When I was invited to speak about leadership at a local high school recently, I found myself looking out into an audience of expectant faces -- typical American parents concerned about their kids' future at a time when jobs are scarce, college costs are high and people are debating the value of a liberal arts education.
I have two children, one who recently graduated with a degree in Spanish and English, and another who is studying business... so I know the competition is intense, compounded by the fact that some 78 million members of the Millennial Generation are entering the workforce at a time when some 76 million Baby Boomers don't really want to retire.
The audience was looking for answers. I'm an established businesswoman and a parent. What could I tell them?
"What do you want your kids to be?" I asked. "Doctors? Lawyers? Investment bankers?" And I could see heads nodding in agreement around the room, at least until I threw them a curve ball and asked, "How many of you said in your minds, 'I want my kids to be NICE?'" You could see their eyes open wide.
You see, in my mind, it's of incredible importance, even though, I will admit, "niceness" isn't on any curriculum at any liberal arts college I've visited. Furthermore, "niceness" isn't part of any professional performance evaluation in Corporate America, probably because we sometimes operate under the misguided notion that nice guys, and girls, finish last.
I'm here to dispel that notion. I look for "nice." I need to see "nice," not only in my kids, but also in my employees -- all of them.
Yes. I want my kids to be "nice" people, and I don't really care if it's one of the least-discussed values in modern America. But in my opinion, we need to talk about this virtue much more often. These words need to part of our daily lexicon.
A "good" education should make sure it's teaching young people about values, and let's be honest, young people need to focus on these virtues because in many ways, our society has taken kindness, niceness and compassion (things that our parents and grandparents in the Greatest Generation practiced so naturally), for granted.
My list of what I want my kids to be is actually much longer than merely "nice." In no particular order, I want them also to be:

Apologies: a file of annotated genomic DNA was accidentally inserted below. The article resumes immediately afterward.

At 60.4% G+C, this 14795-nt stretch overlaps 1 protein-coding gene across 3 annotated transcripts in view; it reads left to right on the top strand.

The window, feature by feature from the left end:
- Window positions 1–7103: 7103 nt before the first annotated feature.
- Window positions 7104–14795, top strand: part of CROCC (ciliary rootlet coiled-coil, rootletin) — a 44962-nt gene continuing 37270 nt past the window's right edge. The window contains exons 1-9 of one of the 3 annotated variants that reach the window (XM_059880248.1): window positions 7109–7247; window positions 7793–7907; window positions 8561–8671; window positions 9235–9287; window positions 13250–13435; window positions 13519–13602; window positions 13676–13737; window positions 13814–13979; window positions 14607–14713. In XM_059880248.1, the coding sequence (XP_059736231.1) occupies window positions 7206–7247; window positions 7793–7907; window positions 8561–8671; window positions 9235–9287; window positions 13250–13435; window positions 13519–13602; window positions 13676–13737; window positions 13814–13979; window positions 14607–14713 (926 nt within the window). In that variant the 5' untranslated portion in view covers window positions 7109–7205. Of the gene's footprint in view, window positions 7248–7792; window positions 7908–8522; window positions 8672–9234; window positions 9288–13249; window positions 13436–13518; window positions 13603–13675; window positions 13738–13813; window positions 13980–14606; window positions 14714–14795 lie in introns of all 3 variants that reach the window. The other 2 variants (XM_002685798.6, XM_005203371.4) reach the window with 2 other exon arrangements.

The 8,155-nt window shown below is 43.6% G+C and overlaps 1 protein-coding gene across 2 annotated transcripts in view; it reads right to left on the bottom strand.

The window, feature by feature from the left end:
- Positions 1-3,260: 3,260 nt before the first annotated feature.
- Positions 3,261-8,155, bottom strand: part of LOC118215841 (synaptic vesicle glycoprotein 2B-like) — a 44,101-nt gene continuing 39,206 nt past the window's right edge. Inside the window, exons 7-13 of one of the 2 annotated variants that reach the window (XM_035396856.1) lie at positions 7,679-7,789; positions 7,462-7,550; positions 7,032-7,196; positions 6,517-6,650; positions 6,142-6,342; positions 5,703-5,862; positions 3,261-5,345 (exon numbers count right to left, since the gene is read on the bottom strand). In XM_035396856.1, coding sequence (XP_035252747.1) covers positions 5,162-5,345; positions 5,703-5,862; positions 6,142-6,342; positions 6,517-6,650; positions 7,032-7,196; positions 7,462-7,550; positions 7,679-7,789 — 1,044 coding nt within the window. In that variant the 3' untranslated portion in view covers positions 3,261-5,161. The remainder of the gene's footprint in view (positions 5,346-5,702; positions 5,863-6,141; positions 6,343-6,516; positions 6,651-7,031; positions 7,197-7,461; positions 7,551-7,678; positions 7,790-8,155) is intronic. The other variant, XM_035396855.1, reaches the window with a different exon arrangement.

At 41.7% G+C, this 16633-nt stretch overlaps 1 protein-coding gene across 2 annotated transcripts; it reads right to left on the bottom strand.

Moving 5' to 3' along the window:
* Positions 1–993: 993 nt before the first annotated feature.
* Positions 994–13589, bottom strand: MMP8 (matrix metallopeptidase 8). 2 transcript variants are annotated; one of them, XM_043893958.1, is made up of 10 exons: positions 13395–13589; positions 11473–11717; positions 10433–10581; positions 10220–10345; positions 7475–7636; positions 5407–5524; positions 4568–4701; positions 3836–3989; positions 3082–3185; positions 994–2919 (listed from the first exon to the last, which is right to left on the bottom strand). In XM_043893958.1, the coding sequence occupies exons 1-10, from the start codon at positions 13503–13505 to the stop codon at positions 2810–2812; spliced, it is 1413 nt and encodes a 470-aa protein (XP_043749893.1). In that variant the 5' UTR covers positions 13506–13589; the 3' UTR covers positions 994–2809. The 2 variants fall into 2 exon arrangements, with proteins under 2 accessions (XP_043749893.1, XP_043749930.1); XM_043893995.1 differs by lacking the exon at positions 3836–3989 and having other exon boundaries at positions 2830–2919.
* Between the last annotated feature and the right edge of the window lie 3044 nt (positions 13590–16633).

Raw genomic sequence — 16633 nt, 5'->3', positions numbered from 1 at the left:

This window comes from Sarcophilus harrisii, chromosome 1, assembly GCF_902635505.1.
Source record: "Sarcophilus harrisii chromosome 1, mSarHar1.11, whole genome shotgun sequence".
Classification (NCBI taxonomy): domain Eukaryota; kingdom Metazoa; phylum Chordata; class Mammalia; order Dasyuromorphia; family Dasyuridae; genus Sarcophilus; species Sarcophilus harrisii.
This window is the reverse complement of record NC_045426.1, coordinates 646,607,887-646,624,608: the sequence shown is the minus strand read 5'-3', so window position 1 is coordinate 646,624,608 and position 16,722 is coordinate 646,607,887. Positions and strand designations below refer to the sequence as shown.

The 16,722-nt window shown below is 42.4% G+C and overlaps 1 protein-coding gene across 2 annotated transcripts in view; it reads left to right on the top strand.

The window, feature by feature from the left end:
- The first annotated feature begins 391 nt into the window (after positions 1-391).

I also have a list of what I don't want them to be. I don't want them to feel "entitled" or be disrespectful. And I certainly don't want them to have an "attitude."
And how do I impart this important information to my kids? By "messaging" to them continually (maybe similar to how a company tries to advertise its products). This kind of steady repetition of values is essential in raising our children. "Say please and thank you." "Hold the door." "Be kind to your brother." "Be friendly to the kid who doesn't have any friends." "Tell the truth even when it hurts." "Learn how to say 'I'm sorry.'"
And the good news is it works. I've seen the results.
This is how values were traditionally passed on from generation to generation, back in the era when we talked with our children at the dinner table and didn't spend the time texting.
The crazy thing is that research on the Millennial Generation shows they are looking for values, they crave them, and many are concerned with the direction our country is taking.
There have been many studies of the Millennial Generation, particularly by marketers and retailers who recognize their buying power, not to mention politicians, who recognize their voting power.
Here are some of the relevant characteristics of a generation that is typically defined by its love of technology:
- Some 63 percent of Millennials, as opposed to 55 percent of Baby Boomers, consider it their duty to care for their parents who are aging, according to a study by Focus on the Family. To me, that's great news.
- Equally important, 52 percent of people in the Focus on the Family study say that "being a good parent" is their most important goal in life. How can you argue with that personal goal?
- At the same time, this is the generation that might just change the face of Corporate America. A poll by the Marist Institute of Public Opinion found that almost two-thirds of Millennials think the nation's moral compass is pointed in the wrong direction.
- In addition, they have a problem with "compartmentalization," and 88 percent of them think people "have a different set of ethical standards in business than in their personal lives," and 66 percent believe there should not be two sets of values governing people at home and in the office.
- When it comes to the traditional juggling act of balancing work and family life, 75 percent of those polled said they believe they can balance the challenges of their careers -- but not at the expense of their families.
What I find so inspiring is that the younger generation is already wired for success and committed to traditional values like kindness and compassion and integrity. We just have to keep reinforcing that message and not let our society's love of professional and material success overshadow the importance of being a good and decent person.
When I finished the presentation I asked the group of parents one more time, "What do you want your kids to be when they grow up?" All of them raised their hands and said "Nice" at the same time. Made my heart warm and put a huge smile on my face!
Cindi Bigelow is President of Bigelow Tea